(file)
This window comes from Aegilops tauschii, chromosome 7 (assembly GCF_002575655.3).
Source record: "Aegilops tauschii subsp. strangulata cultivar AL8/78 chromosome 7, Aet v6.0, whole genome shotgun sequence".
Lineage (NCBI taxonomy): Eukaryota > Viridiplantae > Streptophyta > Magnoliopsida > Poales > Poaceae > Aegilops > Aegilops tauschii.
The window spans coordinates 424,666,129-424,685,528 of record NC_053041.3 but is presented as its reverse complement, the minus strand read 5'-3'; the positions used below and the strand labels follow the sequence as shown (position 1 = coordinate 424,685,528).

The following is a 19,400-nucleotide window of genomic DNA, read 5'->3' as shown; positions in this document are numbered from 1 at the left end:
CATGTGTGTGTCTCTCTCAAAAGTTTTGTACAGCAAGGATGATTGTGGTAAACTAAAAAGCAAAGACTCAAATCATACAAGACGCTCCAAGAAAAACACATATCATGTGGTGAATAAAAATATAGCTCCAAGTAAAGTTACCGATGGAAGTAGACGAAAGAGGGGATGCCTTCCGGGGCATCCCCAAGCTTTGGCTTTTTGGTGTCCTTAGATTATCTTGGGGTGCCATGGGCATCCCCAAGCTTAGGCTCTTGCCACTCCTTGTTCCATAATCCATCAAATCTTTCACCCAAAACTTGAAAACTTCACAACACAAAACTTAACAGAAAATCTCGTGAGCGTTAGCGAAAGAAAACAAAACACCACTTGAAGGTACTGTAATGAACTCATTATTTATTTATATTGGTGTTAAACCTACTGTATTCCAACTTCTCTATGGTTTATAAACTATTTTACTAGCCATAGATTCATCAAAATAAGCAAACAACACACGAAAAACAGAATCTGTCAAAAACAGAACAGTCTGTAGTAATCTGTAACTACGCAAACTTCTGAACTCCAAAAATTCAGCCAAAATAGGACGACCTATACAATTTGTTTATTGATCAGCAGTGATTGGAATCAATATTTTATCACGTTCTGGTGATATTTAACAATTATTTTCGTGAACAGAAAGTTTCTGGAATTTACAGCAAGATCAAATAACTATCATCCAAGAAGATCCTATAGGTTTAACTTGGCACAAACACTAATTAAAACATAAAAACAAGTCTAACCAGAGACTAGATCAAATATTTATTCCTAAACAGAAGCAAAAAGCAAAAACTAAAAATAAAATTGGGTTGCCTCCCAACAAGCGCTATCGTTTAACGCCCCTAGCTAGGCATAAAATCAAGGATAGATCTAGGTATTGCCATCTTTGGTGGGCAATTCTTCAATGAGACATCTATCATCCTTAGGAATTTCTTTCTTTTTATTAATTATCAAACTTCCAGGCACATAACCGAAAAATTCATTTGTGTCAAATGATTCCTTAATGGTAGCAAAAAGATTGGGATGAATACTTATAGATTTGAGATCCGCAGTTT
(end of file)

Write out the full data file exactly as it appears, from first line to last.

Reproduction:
This window comes from Aegilops tauschii, chromosome 7 (assembly GCF_002575655.3).
Source record: "Aegilops tauschii subsp. strangulata cultivar AL8/78 chromosome 7, Aet v6.0, whole genome shotgun sequence".
Lineage (NCBI taxonomy): Eukaryota > Viridiplantae > Streptophyta > Magnoliopsida > Poales > Poaceae > Aegilops > Aegilops tauschii.
The window spans coordinates 424,666,129-424,685,528 of record NC_053041.3 but is presented as its reverse complement, the minus strand read 5'-3'; the positions used below and the strand labels follow the sequence as shown (position 1 = coordinate 424,685,528).

The following is a 19,400-nucleotide window of genomic DNA, read 5'->3' as shown; positions in this document are numbered from 1 at the left end:
CATGTGTGTGTCTCTCTCAAAAGTTTTGTACAGCAAGGATGATTGTGGTAAACTAAAAAGCAAAGACTCAAATCATACAAGACGCTCCAAGAAAAACACATATCATGTGGTGAATAAAAATATAGCTCCAAGTAAAGTTACCGATGGAAGTAGACGAAAGAGGGGATGCCTTCCGGGGCATCCCCAAGCTTTGGCTTTTTGGTGTCCTTAGATTATCTTGGGGTGCCATGGGCATCCCCAAGCTTAGGCTCTTGCCACTCCTTGTTCCATAATCCATCAAATCTTTCACCCAAAACTTGAAAACTTCACAACACAAAACTTAACAGAAAATCTCGTGAGCGTTAGCGAAAGAAAACAAAACACCACTTGAAGGTACTGTAATGAACTCATTATTTATTTATATTGGTGTTAAACCTACTGTATTCCAACTTCTCTATGGTTTATAAACTATTTTACTAGCCATAGATTCATCAAAATAAGCAAACAACACACGAAAAACAGAATCTGTCAAAAACAGAACAGTCTGTAGTAATCTGTAACTACGCAAACTTCTGAACTCCAAAAATTCAGCCAAAATAGGACGACCTATACAATTTGTTTATTGATCAGCAGTGATTGGAATCAATATTTTATCACGTTCTGGTGATATTTAACAATTATTTTCGTGAACAGAAAGTTTCTGGAATTTACAGCAAGATCAAATAACTATCATCCAAGAAGATCCTATAGGTTTAACTTGGCACAAACACTAATTAAAACATAAAAACAAGTCTAACCAGAGACTAGATCAAATATTTATTCCTAAACAGAAGCAAAAAGCAAAAACTAAAAATAAAATTGGGTTGCCTCCCAACAAGCGCTATCGTTTAACGCCCCTAGCTAGGCATAAAATCAAGGATAGATCTAGGTATTGCCATCTTTGGTGGGCAATTCTTCAATGAGACATCTATCATCCTTAGGAATTTCTTTCTTTTTATTAATTATCAAACTTCCAGGCACATAACCGAAAAATTCATTTGTGTCAAATGATTCCTTAATGGTAGCAAAAAGATTGGGATGAATACTTATAGATTTGAGATCCGCAGTTT